UDP Options to either:

      -  set the maximum datagram size for the current path (based on
         the discovered largest IP packet that can be received across
         the current path).

      -  set the maximum fragment size when a sender uses the UDP
         Fragmentation Option to divide a datagram into multiple UDP
         fragments for transmission.  Each UDP fragment is then less
         than the discovered largest IP packet that can be received
         across the current path.

   *  An upper PL (or application application) performs DPLPMTUD (e.g., QUIC
      [RFC9000]).  This upper PL then uses probes to determine a safe
      PLPMTU for the datagrams that it sends.  The format and content of
      any probe is determined by the upper PL.  Such a design should
      avoid performing discovery at multiple levels, so, when when
      configurable, this upper PL SHOULD disable DPLPMTUD by UDP

   This section describes

   The packet formats and procedures for DPLPMTUD using UDP Options. Options are
   described in this document.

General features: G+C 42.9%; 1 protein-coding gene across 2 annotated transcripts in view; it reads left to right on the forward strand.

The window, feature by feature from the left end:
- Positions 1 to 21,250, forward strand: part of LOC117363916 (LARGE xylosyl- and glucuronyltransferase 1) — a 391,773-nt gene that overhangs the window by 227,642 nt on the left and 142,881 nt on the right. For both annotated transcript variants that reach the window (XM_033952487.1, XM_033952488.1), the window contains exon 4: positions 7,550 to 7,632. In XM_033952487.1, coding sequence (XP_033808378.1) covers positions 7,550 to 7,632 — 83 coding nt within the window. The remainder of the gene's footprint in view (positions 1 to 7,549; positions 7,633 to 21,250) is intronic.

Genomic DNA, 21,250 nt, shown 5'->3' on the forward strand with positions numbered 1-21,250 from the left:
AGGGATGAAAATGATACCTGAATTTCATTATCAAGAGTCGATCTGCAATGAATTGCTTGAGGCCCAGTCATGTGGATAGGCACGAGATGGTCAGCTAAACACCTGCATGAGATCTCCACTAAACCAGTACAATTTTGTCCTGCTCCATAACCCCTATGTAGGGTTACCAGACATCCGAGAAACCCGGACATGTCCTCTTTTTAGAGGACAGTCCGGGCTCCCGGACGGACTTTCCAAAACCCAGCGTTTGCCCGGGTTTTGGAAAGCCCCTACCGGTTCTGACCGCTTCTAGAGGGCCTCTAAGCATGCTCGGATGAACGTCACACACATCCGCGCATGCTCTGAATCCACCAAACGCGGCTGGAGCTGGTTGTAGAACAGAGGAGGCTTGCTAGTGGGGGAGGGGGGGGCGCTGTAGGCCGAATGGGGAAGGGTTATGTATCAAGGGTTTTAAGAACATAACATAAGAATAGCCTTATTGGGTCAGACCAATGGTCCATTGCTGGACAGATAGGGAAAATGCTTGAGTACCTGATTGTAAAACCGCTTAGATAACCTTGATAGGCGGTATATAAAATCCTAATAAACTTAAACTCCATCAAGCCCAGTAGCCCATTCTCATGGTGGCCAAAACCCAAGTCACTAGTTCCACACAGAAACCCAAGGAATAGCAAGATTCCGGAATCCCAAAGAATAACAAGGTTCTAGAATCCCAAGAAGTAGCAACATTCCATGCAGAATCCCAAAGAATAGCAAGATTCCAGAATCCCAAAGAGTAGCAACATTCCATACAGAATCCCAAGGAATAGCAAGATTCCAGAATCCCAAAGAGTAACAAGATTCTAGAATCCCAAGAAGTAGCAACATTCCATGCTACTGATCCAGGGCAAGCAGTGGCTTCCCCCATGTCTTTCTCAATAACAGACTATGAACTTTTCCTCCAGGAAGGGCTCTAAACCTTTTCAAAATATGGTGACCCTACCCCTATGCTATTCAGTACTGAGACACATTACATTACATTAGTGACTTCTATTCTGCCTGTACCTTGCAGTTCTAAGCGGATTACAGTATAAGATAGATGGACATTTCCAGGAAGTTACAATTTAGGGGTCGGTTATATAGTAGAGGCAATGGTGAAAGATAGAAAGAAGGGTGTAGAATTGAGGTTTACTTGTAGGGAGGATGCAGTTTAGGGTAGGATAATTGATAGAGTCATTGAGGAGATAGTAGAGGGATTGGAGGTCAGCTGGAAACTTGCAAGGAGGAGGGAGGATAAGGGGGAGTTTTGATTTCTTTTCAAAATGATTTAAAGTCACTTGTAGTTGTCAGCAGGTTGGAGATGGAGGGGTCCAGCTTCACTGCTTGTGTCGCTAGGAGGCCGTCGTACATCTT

4.  Sending UDP-Options Probe Packets

   DPLPMTUD relies upon the ability of a UDP Options sender to generate
   a probe with a specific size, up to the maximum for the size
   supported by a local interface.  This MUST NOT be constrained by the
   maximum PMTU set by network layer mechanisms (such as PMTUD
   [RFC1191][RFC8201] or the PMTU size held in the IP- layer cache), as
   noted in bullet 2 of Section 2 3 in [RFC8899]).

   Probe packets consume network capacity and incur endpoint processing
   (see Section 4.1 of [RFC8899]).  Implementations ought to send a
   probe with an REQ Option only when required by their local DPLPMTUD
   state machine, i.e., when confirming the base PMTU for the path,
   probing to increase the PLPMTU or to confirm the current PLPMTU.

4.1.  Packet Probes  Sending Probe Packets using the Echo Request and Response Options

   A UDP Options node that supports DPLPMTUD MUST support sending and
   receiving of the REQ Option and the RES Option.  When not supported,
   DPLPMTUD will be unable to confirm the Path or to discover the PMTU.

   [RFC8899] (Section 3, item 2) requires the network interface below